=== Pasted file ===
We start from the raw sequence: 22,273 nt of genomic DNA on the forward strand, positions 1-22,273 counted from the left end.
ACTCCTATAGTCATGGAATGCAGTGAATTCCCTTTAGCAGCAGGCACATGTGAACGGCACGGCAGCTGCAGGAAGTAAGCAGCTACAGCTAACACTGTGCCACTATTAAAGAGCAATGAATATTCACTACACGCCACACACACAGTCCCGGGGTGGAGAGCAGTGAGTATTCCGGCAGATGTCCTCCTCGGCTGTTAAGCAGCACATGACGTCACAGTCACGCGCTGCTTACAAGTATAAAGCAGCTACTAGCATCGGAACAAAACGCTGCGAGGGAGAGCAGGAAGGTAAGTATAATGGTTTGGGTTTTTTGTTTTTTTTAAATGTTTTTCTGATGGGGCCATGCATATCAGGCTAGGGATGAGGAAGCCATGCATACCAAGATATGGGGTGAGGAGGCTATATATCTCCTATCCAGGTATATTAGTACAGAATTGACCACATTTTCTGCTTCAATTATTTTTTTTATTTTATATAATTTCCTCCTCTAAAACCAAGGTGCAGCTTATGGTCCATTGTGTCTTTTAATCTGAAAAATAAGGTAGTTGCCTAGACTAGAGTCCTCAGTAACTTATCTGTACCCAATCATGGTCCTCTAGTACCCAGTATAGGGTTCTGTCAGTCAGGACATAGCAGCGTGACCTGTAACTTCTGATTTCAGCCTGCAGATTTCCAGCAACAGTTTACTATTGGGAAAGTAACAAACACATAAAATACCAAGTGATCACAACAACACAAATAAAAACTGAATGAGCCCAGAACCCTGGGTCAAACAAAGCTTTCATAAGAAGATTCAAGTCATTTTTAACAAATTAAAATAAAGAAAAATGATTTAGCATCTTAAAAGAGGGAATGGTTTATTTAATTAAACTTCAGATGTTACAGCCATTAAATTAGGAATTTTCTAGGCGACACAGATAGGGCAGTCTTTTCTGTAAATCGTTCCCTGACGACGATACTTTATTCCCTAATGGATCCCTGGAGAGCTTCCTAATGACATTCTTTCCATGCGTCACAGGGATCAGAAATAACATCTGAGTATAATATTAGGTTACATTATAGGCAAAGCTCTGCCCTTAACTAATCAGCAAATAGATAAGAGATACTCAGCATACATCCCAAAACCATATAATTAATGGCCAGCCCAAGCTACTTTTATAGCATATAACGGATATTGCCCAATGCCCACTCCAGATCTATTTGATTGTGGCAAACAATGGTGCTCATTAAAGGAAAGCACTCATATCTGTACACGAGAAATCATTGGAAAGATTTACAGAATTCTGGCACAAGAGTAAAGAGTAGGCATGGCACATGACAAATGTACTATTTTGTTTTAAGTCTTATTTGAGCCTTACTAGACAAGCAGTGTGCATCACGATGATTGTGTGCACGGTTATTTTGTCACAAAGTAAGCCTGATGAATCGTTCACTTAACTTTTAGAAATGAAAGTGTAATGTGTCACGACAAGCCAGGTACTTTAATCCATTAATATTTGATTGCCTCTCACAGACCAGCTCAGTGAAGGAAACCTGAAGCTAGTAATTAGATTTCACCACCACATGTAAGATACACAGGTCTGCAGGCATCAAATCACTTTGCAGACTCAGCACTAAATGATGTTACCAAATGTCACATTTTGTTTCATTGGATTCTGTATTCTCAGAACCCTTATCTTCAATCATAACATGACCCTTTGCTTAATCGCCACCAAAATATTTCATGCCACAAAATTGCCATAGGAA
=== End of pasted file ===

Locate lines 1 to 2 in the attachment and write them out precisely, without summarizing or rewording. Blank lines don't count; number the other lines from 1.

We start from the raw sequence: 22,273 nt of genomic DNA on the forward strand, positions 1-22,273 counted from the left end.
ACTCCTATAGTCATGGAATGCAGTGAATTCCCTTTAGCAGCAGGCACATGTGAACGGCACGGCAGCTGCAGGAAGTAAGCAGCTACAGCTAACACTGTGCCACTATTAAAGAGCAATGAATATTCACTACACGCCACACACACAGTCCCGGGGTGGAGAGCAGTGAGTATTCCGGCAGATGTCCTCCTCGGCTGTTAAGCAGCACATGACGTCACAGTCACGCGCTGCTTACAAGTATAAAGCAGCTACTAGCATCGGAACAAAACGCTGCGAGGGAGAGCAGGAAGGTAAGTATAATGGTTTGGGTTTTTTGTTTTTTTTAAATGTTTTTCTGATGGGGCCATGCATATCAGGCTAGGGATGAGGAAGCCATGCATACCAAGATATGGGGTGAGGAGGCTATATATCTCCTATCCAGGTATATTAGTACAGAATTGACCACATTTTCTGCTTCAATTATTTTTTTTATTTTATATAATTTCCTCCTCTAAAACCAAGGTGCAGCTTATGGTCCATTGTGTCTTTTAATCTGAAAAATAAGGTAGTTGCCTAGACTAGAGTCCTCAGTAACTTATCTGTACCCAATCATGGTCCTCTAGTACCCAGTATAGGGTTCTGTCAGTCAGGACATAGCAGCGTGACCTGTAACTTCTGATTTCAGCCTGCAGATTTCCAGCAACAGTTTACTATTGGGAAAGTAACAAACACATAAAATACCAAGTGATCACAACAACACAAATAAAAACTGAATGAGCCCAGAACCCTGGGTCAAACAAAGCTTTCATAAGAAGATTCAAGTCATTTTTAACAAATTAAAATAAAGAAAAATGATTTAGCATCTTAAAAGAGGGAATGGTTTATTTAATTAAACTTCAGATGTTACAGCCATTAAATTAGGAATTTTCTAGGCGACACAGATAGGGCAGTCTTTTCTGTAAATCGTTCCCTGACGACGATACTTTATTCCCTAATGGATCCCTGGAGAGCTTCCTAATGACATTCTTTCCATGCGTCACAGGGATCAGAAATAACATCTGAGTATAATATTAGGTTACATTATAGGCAAAGCTCTGCCCTTAACTAATCAGCAAATAGATAAGAGATACTCAGCATACATCCCAAAACCATATAATTAATGGCCAGCCCAAGCTACTTTTATAGCATATAACGGATATTGCCCAATGCCCACTCCAGATCTATTTGATTGTGGCAAACAATGGTGCTCATTAAAGGAAAGCACTCATATCTGTACACGAGAAATCATTGGAAAGATTTACAGAATTCTGGCACAAGAGTAAAGAGTAGGCATGGCACATGACAAATGTACTATTTTGTTTTAAGTCTTATTTGAGCCTTACTAGACAAGCAGTGTGCATCACGATGATTGTGTGCACGGTTATTTTGTCACAAAGTAAGCCTGATGAATCGTTCACTTAACTTTTAGAAATGAAAGTGTAATGTGTCACGACAAGCCAGGTACTTTAATCCATTAATATTTGATTGCCTCTCACAGACCAGCTCAGTGAAGGAAACCTGAAGCTAGTAATTAGATTTCACCACCACATGTAAGATACACAGGTCTGCAGGCATCAAATCACTTTGCAGACTCAGCACTAAATGATGTTACCAAATGTCACATTTTGTTTCATTGGATTCTGTATTCTCAGAACCCTTATCTTCAATCATAACATGACCCTTTGCTTAATCGCCACCAAAATATTTCATGCCACAAAATTGCCATAGGAA